Dwarf Hackberry - Celtis tenuifolia
This rare native Hackberry was once thought to be a variety of the more common American Hackberry, but is now readily distinguished by its small, orangish fruit and thick, leathery leaves. The Dwarf Hackberry fruits are eaten by many small mammals and birds in the fall. This uncommon species is considered threatened in Ontario and is protected by the Ontario Endangered Species Act. Dwarf Hackberry like sandy, open dunes or plains and readily establish on disturbed sites, where they are eventually shaded out by encroaching forests. Because it can so readily withstand drought, this small tree is associated with other rare drought-resistant plants and plays host to many uncommon insect species.
The small, orange berries help distinguish the Dwarf Hackberry from the bluish berries of its relative, the American (Common) Hackberry. Photo by Chris Earley.
The Dwarf Hackberry can grow up to 10 m but usually ranges from 1-4 m in height. The bark is light grey and increases in rigidity with age. Photo by Chris Earley.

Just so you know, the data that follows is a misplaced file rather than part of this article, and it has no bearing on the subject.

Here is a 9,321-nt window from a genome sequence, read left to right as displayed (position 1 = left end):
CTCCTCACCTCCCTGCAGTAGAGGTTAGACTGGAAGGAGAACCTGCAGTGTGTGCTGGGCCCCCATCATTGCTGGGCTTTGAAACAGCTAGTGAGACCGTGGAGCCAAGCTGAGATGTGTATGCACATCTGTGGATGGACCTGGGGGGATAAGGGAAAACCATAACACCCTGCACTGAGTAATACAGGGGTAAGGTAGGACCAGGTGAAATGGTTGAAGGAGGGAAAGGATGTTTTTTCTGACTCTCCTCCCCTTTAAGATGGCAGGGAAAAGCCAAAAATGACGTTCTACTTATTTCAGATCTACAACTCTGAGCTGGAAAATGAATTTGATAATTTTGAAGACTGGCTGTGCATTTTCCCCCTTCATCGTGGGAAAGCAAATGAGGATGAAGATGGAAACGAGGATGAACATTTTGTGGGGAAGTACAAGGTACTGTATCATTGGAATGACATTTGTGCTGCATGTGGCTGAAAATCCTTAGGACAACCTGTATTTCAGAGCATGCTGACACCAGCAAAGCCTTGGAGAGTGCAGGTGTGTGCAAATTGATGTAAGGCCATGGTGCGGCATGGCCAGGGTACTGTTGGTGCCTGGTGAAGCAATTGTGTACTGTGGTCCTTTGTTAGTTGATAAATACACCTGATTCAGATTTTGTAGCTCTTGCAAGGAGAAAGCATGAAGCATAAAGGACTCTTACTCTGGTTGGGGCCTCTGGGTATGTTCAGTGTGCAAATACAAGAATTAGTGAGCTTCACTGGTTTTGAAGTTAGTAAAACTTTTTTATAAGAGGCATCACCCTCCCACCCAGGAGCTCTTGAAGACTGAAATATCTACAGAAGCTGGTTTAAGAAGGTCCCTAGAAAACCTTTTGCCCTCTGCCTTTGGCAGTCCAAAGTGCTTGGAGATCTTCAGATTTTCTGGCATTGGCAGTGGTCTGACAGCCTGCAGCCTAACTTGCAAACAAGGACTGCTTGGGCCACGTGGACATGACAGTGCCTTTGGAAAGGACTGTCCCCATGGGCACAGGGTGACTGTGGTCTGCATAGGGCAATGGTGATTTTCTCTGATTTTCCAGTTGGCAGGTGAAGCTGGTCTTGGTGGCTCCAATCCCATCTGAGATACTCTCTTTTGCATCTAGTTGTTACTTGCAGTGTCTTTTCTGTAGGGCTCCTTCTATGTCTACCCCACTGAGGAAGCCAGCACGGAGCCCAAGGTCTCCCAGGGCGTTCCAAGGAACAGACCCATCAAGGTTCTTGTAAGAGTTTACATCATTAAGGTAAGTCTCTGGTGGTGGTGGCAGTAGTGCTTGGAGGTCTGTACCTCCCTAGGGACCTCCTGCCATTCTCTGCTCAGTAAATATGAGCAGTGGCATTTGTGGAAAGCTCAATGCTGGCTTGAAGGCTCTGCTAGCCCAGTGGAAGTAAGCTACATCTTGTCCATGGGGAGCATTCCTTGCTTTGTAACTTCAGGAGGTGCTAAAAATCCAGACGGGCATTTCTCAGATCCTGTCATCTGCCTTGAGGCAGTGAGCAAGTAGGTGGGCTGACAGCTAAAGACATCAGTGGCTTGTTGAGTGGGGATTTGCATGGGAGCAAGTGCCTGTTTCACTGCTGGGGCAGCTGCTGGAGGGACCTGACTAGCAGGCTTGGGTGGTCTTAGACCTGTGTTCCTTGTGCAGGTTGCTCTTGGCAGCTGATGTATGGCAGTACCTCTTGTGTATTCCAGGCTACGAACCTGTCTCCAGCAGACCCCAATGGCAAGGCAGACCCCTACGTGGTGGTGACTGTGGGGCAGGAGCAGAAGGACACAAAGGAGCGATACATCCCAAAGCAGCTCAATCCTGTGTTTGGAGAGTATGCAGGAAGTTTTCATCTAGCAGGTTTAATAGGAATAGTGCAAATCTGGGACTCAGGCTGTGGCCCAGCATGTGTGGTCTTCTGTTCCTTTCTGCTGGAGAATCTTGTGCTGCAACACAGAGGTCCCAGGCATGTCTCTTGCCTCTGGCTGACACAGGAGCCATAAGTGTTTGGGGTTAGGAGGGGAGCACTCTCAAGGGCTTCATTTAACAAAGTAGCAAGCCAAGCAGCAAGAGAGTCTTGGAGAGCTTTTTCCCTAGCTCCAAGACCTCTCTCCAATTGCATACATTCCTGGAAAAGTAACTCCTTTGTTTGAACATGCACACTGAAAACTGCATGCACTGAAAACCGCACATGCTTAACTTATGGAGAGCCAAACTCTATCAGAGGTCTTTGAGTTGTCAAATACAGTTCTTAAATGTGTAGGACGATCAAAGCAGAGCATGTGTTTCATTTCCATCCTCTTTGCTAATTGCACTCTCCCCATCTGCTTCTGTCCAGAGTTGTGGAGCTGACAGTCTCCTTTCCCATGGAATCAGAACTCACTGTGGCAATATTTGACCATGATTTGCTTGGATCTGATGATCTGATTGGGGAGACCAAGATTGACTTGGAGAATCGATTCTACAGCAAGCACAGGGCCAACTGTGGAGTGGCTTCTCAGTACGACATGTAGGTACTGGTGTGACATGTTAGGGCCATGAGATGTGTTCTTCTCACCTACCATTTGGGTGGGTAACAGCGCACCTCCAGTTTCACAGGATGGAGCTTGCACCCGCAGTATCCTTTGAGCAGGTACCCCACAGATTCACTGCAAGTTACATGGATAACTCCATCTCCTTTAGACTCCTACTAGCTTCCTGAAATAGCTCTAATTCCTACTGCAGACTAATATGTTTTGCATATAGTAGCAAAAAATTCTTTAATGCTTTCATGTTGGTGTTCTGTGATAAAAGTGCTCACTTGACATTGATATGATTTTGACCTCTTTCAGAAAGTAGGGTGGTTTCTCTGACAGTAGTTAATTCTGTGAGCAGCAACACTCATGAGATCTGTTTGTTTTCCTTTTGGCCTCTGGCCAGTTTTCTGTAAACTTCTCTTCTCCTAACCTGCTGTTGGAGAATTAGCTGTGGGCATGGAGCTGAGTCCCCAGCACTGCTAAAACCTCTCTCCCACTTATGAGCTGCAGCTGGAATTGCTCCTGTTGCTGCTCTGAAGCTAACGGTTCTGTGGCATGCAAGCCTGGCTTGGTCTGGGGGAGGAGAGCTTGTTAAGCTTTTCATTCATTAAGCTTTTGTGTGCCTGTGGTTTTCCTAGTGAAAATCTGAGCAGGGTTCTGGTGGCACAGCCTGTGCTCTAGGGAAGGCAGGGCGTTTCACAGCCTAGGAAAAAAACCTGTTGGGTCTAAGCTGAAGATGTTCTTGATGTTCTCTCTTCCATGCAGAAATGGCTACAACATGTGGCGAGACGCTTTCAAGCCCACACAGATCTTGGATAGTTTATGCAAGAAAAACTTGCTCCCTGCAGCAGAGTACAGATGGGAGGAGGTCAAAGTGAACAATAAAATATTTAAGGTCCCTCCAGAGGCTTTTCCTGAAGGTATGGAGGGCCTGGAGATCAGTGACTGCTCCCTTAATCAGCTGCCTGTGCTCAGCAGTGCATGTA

The leaves of the Dwarf Hackberry also help distinguish it from similar species due to its thick, broad leaves that are more symmetrical in shape. Photo by Chris Earley.
Ontario Tree Atlas map of non-planted Dwarf Hackberry. 1995-1999.
Farrar, J.L.. 1995. Trees in Canada. Fitzhenry & Whiteside Ltd. Toronto. ON. 504 pp.
Kershaw, L. 2001. Trees in Ontario: Including tall shrubs. Lone Pine Publishing. Edmonton. AB. 240 pp
Muma, W. 2011. Ontario Trees and Shrubs. [Online] Available: www.ontariotrees.com
OMNR, 2011. Ontario Ministry of Natural Resources: Ontario Tree Atlas. [Online] Available: http://www.mnr.gov.on.ca/en/Business/ClimateChange/2ColumnSubPage/267027.html
OMNR, 2008. Ontario’s Biodiversity: Species at Risk.